Our reporters returned to the Indian city of Pondicherry, in the Gulf of Bengal, a former trading post of the French East India Company. Fifty-five years after it was handed back to India, French influence is waning in this former colonial enclave. But residents are keen to maintain the unique character of this little piece of France.
With its elegant buildings and rich gardens, the southern city of Pondicherry is known as the Indian Côte d'Azur, or the Riviera of the East, where French style and vision live on. The French link with the area began back in 1673 when the French East India Company set up a major trading post there. The city was later invaded alternately by the Dutch and the British, but always ended up back in French control. Amid the great wave of decolonisation, Pondicherry was finally handed back to India in 1962.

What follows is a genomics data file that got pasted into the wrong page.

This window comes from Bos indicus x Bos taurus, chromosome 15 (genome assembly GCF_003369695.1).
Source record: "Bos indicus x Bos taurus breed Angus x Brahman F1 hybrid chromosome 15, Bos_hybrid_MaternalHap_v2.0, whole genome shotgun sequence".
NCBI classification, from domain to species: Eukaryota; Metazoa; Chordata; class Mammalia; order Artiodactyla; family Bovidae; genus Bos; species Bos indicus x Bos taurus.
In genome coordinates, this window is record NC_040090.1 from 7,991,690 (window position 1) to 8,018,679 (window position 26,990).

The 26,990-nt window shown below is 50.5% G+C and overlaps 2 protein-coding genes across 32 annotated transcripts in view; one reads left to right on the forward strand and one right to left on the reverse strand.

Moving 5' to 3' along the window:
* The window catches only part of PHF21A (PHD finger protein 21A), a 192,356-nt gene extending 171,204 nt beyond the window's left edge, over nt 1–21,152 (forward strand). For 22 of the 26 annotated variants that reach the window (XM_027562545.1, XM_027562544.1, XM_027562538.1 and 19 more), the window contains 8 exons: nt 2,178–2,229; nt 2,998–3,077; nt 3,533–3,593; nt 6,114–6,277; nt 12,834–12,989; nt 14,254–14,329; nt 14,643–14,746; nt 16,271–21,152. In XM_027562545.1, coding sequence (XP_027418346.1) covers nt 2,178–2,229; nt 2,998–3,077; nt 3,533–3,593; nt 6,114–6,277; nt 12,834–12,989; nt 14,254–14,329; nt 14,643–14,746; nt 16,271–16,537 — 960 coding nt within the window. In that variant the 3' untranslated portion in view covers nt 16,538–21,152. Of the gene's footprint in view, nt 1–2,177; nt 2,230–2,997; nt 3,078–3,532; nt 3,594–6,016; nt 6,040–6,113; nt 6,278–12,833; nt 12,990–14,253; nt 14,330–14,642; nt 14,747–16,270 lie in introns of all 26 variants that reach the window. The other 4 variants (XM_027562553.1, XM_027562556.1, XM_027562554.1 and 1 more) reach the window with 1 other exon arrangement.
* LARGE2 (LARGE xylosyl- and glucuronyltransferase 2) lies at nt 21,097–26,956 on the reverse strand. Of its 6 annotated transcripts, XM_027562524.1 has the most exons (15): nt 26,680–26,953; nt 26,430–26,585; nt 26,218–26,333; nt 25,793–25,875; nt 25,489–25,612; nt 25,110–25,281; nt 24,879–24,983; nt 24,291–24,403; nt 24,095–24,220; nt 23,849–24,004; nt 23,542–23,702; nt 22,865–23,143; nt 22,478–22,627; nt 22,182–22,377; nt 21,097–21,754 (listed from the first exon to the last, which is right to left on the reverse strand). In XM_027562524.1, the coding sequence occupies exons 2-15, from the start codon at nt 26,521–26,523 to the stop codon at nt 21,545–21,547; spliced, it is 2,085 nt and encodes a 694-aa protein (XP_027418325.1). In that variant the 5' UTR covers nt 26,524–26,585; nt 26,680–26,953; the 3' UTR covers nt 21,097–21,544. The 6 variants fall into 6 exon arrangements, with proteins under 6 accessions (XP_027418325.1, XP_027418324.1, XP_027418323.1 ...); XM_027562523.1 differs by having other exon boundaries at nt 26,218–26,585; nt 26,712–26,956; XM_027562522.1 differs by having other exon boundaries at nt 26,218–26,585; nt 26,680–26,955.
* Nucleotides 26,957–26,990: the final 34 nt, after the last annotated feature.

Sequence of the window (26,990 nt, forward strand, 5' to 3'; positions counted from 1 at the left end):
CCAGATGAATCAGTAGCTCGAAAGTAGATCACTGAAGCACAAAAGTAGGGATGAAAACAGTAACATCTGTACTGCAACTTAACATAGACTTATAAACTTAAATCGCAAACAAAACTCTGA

Today, the official name of the city is Puducherry. But the legacy of French colonisation lives on – in its architecture, its language and its cooking. Even now, some residents seek to renew closer ties with France, far more than just traditional tourism. Sreya Banerjee and Camille Le Pomellec report.